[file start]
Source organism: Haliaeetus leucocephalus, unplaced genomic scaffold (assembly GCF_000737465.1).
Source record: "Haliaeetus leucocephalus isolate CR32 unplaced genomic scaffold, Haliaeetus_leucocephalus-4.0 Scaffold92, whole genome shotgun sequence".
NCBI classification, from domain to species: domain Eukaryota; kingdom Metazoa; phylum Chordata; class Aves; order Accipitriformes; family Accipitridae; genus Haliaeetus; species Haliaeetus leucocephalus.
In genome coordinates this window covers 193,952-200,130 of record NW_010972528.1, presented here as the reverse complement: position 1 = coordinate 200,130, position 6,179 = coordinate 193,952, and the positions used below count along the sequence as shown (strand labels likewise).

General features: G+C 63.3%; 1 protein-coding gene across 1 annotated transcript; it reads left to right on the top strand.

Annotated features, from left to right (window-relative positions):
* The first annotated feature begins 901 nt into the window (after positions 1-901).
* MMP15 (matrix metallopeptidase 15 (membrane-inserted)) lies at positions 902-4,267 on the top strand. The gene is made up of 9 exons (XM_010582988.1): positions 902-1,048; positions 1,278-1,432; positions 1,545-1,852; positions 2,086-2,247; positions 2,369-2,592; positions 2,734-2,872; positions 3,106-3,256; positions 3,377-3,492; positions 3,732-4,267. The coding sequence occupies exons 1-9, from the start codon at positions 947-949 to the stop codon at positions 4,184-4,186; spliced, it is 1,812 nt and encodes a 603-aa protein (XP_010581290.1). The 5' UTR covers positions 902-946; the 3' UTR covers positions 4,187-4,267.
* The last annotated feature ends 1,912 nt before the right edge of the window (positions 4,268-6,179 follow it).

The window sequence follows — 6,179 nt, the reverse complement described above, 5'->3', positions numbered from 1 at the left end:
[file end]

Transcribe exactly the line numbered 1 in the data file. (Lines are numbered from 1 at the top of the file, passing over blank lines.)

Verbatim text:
Source organism: Haliaeetus leucocephalus, unplaced genomic scaffold (assembly GCF_000737465.1).